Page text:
Tuesday, May 18, 2010
US not satisfied with the deal Iran reached with Brazil and Turkey over its uranium
The United States is not satisfied with the surprise deal about Iran's uranium that was worked out on Sunday in Tehran during talks by the presidents and foreign ministers of Iran, Brazil and Turkey. Robert Gibbs, the White House press secretary, said in a statement that the deal did not address some of the principal issues the US has with Iran's nuclear programme, which it says could be a cover for building atomic weapons.
"The United States and international community continue to have serious concerns," he said. "Iran said today that it would continue its 20 per cent enrichment, which is a direct violation of UN Security Council resolutions. Furthermore, the joint declaration issued in Tehran is vague about Iran's willingness to meet with the P5+1 countries to address international concerns about its nuclear programme."
The US criticism largely mirrored that of European Union governments earlier on Monday. A spokeswoman for Catherine Ashton, the EU foreign policy chief, welcomed the deal but said that the bloc still had "serious concerns" about Iran's nuclear programme.
Correspondent Borzou Daragahi of the Los Angeles Times reported that Iranian foreign ministry spokesman Ramin Mehmanparast told Iranian state television that a letter describing the deal would be sent to the Vienna-based International Atomic Energy Agency within a week. "After a final agreement is signed between Iran and the Vienna group, our fuel will be shipped to Turkey under the supervision of Iran and the IAEA," he told journalists on the sidelines of a conference of developing nations. "Then we will dispatch 1,200 kilograms [2,640 pounds] of 3.5% enriched uranium to Turkey to be exchanged for 120 kilograms [264 pounds] of 20% enriched uranium from the Vienna group." The Vienna group consists of Russia, France, the U.S. and the IAEA.
The deal was brokered during an 18-hour session Sunday by leaders of Brazil and Turkey during a visit to Tehran. A joint statement was signed by the foreign ministers of all three countries and witnessed by Iranian President Mahmoud Ahmadinejad, Brazilian President Luiz Inacio Lula da Silva and Turkish Prime Minister Recep Erdogan, state radio reported. Afterward, Ahmadinejad called on the West to return to talks.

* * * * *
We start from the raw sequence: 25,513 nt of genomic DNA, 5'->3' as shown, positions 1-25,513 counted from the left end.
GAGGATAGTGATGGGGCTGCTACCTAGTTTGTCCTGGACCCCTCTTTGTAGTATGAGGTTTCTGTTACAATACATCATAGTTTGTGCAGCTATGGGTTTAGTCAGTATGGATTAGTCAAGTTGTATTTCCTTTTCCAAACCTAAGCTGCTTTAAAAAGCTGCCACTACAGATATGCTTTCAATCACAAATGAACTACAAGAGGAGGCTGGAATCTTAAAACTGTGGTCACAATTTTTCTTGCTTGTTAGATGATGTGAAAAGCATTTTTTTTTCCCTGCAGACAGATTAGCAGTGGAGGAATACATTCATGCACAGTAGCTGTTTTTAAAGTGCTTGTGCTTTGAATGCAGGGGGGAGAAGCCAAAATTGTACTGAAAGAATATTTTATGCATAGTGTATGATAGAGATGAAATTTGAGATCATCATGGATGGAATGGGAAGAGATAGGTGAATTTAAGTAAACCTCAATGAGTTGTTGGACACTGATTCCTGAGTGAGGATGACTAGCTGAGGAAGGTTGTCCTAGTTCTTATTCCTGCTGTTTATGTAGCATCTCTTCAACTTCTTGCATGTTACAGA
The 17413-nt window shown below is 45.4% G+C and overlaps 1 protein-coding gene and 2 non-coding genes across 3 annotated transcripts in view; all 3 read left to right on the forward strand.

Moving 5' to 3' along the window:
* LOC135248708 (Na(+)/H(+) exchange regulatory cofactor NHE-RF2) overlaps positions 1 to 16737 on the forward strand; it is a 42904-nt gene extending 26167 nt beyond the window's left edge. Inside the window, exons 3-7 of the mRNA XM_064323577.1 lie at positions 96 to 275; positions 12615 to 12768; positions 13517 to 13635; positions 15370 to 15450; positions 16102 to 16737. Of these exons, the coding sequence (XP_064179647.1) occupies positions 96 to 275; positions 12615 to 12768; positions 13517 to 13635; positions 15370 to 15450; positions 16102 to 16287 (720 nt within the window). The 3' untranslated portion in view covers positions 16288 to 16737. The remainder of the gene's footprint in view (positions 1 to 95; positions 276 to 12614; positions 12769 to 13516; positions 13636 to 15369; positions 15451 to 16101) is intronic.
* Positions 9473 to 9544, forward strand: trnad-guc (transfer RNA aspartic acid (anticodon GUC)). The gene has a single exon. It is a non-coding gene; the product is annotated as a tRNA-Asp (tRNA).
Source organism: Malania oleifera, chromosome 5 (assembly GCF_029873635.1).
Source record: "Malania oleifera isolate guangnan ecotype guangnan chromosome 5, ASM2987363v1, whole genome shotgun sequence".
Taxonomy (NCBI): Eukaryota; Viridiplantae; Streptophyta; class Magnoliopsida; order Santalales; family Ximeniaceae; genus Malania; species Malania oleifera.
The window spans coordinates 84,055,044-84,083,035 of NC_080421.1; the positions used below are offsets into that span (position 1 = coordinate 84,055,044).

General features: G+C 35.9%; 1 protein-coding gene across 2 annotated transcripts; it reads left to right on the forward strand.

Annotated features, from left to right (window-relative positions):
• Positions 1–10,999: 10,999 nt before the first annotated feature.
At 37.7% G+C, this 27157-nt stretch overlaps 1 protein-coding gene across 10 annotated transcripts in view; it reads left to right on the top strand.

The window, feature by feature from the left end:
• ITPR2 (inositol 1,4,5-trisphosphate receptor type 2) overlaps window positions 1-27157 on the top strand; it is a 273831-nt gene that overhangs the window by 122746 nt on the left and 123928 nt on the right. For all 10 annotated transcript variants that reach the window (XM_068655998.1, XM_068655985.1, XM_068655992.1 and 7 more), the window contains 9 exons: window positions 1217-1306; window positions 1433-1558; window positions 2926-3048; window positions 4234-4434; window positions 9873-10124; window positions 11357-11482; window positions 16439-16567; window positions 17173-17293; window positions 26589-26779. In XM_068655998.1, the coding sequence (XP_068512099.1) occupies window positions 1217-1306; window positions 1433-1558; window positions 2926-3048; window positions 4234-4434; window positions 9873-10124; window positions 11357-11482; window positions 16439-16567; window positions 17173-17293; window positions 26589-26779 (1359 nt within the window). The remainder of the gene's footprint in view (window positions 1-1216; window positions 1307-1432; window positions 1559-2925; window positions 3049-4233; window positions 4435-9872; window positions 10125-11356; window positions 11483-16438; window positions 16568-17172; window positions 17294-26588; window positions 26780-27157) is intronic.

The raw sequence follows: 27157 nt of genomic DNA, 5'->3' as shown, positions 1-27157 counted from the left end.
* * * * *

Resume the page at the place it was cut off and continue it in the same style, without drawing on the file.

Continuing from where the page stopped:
"Following the signing of the nuclear fuel swap deal, it is time ... to enter talks with Iran based on honesty, justice and mutual respect," Ahmadinejad said, according to Reuters.
The deal appears to build upon an IAEA proposal last year that was endorsed by the Obama administration and Western powers. Iran was to send around 2,640 pounds of its low-enriched uranium to Russia to be further refined and afterward to France to be converted into 20%-enriched fuel plates for the Tehran Research Reactor. The compromise was to serve as a way of drawing Iran's supply of nuclear material below the threshold for building a bomb and to create an atmosphere for a broader deal between the West and Iran.
That deal faltered when Iran appeared to back away, with political factions in Tehran accusing the West of trying to swindle Iran out of its stockpile. A few months ago, upping tensions with the West, Iran began producing its own 20% enriched uranium, a move that diplomats and nonproliferation experts worried could bring Iran closer to the highly enriched uranium needed to fuel an atom bomb.
But many questions remain about the new deal. Only a handful of countries, including France and Argentina, are said to have the capacity to create the specialized fuel plates for the Tehran medical reactor, built by the United States before Iran's 1979 revolution.
Turkey does not enrich uranium. Though Mehmanparast said Turkey has agreed to serve as the venue for the fuel exchange, it remains unclear whether it would serve as a guarantor for the low-enriched uranium or whether the material would be shipped to a nation with refinement capacity such as Russia, Brazil or France.